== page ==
He believes the three entities can put together a significant portfolio of wind ventures, with operations potentially beginning in late 2002. "I think 2,000 megawatts, if these three parties work effectively together, is not an unrealistic objective . . . It gives me a good feeling public power is stepping up. When all is said and done, public power will have a fair share of the wind resource in the Northwest."--Mark Ohrenschall
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So you want to design an energy-efficient building?
You will likely face some hard choices--unless, of course, the owner gives you an unlimited budget.
A recent group design exercise provided some insights into the process of conceiving an energy-efficient structure. Participants chose energy-saving features for a 50,000-square-foot office building while remaining mindful of a budget target. By and large, the more energy a certain measure saved, the more it initially cost.
"The goal of the exercise is to think of strategies that work well together," Ecotope's Mark Frankel told participants. "Everyone knows if you reduce lighting you save energy. Not everyone makes the leap that you reduce cooling load in the building also."
This groupthink session on energy efficiency was part of the "What Makes it Green?" conference April 18-19 in Seattle, presented by the American Institute of Architects/Seattle Chapter's Committee on the Environment along with the city of Seattle.
Words for The Wise
Brief presentations from session leaders preceded the design exercise.
Kevin Hydes of Keen Engineering outlined a new way of thinking in building design. "We're all getting a better idea that small is better and big isn't as good anymore," a message contrary to his engineering education. As an example, he mentioned that Seattle's proximity to water should allow for smaller mechanical equipment in buildings. "If you're trying to create a space for people, with a fancy faÁade and a great big chiller and people inside hate the building, we didn't do a very good job." The reduce/reuse/recycle ethic "can apply to engineering and architecture," he noted.
Hydes described an emerging collaborative design model among building professionals from different specialties. "The only way to get a green building is a peer-to-peer discussion around the table. I listen to a landscape architect" on HVAC equipment sizing.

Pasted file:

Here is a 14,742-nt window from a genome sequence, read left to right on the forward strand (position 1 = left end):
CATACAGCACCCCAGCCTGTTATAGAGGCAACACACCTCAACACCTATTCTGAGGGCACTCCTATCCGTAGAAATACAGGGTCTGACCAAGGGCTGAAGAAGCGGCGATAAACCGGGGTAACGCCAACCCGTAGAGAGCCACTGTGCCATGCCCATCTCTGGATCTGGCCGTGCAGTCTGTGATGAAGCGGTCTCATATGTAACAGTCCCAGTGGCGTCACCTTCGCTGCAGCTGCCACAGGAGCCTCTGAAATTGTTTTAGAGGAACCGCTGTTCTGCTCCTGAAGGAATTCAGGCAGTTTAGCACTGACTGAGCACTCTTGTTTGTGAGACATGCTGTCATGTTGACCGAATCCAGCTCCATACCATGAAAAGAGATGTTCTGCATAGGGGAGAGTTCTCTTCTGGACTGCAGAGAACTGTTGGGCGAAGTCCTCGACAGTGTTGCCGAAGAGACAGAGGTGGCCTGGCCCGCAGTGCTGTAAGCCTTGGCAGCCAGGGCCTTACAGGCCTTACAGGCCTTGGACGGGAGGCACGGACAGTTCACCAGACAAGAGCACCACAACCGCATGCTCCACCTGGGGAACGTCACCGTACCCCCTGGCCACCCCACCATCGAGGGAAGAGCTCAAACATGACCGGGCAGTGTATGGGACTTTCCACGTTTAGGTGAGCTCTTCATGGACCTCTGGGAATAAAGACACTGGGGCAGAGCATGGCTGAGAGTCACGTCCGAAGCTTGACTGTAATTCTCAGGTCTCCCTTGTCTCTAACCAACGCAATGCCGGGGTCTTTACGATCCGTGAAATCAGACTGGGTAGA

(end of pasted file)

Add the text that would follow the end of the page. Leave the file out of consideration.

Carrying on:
In commercial buildings, said Joel Loveland of the Lighting Design Lab, lighting is the largest electric load. He plugged daylighting. Some 90 percent of commercial/institutional buildings rise just one story, and two-thirds of the remaining square footage lies within 25 feet of a window wall, according to a California study cited by Loveland. "Everything is a daylit building," he said. Bringing in outside light can make building occupants more productive--15 percent to 35 percent, according to research findings--while saving "huge amounts" of electricity during the day.
Lighting Design Lab
But effective daylighting is much more complex than simply enlarging windows or slapping in skylights. Loveland talked about balancing the luminosity of rooms, organizing daylit zones based on activities, and orienting buildings with the sun's path in mind--"south[-facing] is great, north is better, west is possible, east is just not doable, except with certain possibilities." With an eastern exposure the morning sun heats up the interior, he said, filling up the building's heat capacity and requiring a lot of mechanical cooling throughout the day.
Loveland also advised building designers to minimize direct sunlight. "A little sunlight can be OK, sort of, if you're really careful. In terms of visibility, you cannot do it in critical task areas."
For the subsequent design exercise, participants broke into six teams of roughly 10 people apiece.
The assignment: "You have been commissioned to design a 50,000 sq.ft. office building. Your client has a budget target of $130/sf, but is willing to consider some additional construction cost if it will result in significant energy savings. Your task is to develop a design strategy for the building that will lead to the greatest energy savings for a reasonable cost." An accompanying sheet listed 59 separate items, some optional, from which to choose. Each came with a specific first cost and energy efficiency score.
This reporter sat with a group including engineers, architects and at least one government person. The "client" was the developer of a fully leased office building with multiple tenants.
The interwoven nature of energy-efficient building design, and the need for tradeoffs to accommodate financial realities, were very apparent during the session.
A suburban location was chosen (versus a compact urban site), allowing for a one-story building.
A no-cooling mechanical system option was discussed but jettisoned, given the need to accommodate several different tenants. That would have cut $5 per square foot from the total cost and gained a relatively high 10 efficiency points. The group eventually settled on "relaxed interior comfort standards," for $5 and 5 points, along with an energy management system ($10/10, and considered virtually essential for an efficient building), night venting and variable-speed drives in air handlers. Those were all optional; in the required category for mechanical, the team selected a system engineered for multiple zone control, midway between a high-efficiency system and a rooftop package system with a low-bid design.